If you’re interested in content and you’re not a member already, I’d recommend joining the Content Strategy Google group. Many well-known (in content terms, at least!) names pop up regularly on there, contributing to a range of interesting discussions.
One such person is Ginny Redish, who recently responded to a query on online media centres or press offices with some best practice guidelines for press officers ‘who come from print’. I thought this was worth sharing.
Seven guidelines for online press releases
1. Make the headline a statement that gives the key message. Think ‘bite, snack, meal’ — a concept from Marilynne Rudick and Leslie O’Flahavan. The headline is the bite.
2. Make the first few sentences the snack — just a bit of elaboration of the key message.
3. Break up the piece with informative headings. Think of headings as key message bites to the next bit of information.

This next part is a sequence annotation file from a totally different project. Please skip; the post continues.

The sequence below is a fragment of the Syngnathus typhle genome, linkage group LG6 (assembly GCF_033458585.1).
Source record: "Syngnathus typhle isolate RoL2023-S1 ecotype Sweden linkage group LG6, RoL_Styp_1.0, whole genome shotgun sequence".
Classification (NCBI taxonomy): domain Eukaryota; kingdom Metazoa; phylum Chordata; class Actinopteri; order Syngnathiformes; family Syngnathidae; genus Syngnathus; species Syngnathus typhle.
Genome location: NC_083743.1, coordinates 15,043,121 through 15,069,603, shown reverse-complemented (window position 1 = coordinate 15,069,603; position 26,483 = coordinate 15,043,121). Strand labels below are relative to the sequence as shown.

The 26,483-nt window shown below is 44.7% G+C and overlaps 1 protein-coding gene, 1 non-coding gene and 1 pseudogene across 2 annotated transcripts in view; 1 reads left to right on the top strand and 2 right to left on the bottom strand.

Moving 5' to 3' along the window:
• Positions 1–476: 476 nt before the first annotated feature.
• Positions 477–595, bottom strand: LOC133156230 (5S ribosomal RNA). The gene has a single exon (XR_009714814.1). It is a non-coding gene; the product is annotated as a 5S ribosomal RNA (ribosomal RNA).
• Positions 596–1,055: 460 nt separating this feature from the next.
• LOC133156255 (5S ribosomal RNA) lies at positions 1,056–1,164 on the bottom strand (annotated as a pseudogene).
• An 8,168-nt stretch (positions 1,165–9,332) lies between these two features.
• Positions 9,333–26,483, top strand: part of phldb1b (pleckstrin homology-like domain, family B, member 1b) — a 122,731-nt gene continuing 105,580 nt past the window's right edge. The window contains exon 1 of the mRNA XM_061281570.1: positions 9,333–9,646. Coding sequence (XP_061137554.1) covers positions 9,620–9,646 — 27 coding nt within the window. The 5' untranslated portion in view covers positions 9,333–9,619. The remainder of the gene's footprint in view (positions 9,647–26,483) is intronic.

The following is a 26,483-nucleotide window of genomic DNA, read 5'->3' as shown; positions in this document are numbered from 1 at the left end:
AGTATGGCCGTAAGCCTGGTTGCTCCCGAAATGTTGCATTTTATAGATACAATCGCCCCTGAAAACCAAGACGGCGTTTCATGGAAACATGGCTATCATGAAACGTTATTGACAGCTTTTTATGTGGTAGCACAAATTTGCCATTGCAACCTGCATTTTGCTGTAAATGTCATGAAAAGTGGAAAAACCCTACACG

4. Keep paragraphs very short. What looks fine in print is often too long for online. A one sentence paragraph is fine.
5. Add links — to whatever else on the site are good follow-up places. You want to keep people on the site.
6. Name a contact person — and include that person’s title. Many people will get to the press release who do not know the way press releases work. They may think the person who is named is the researcher and not realise it is a press office person.
7. Date the press release — and remember that whatever you put online lives forever on the site (unless your content strategy includes a plan for taking these down).
Ginny’s the author of Letting go of the words — Writing web content that works (now added to my Amazon wish list!), which contains a section with more guidance on this topic. Do you have any other tips for online media centres?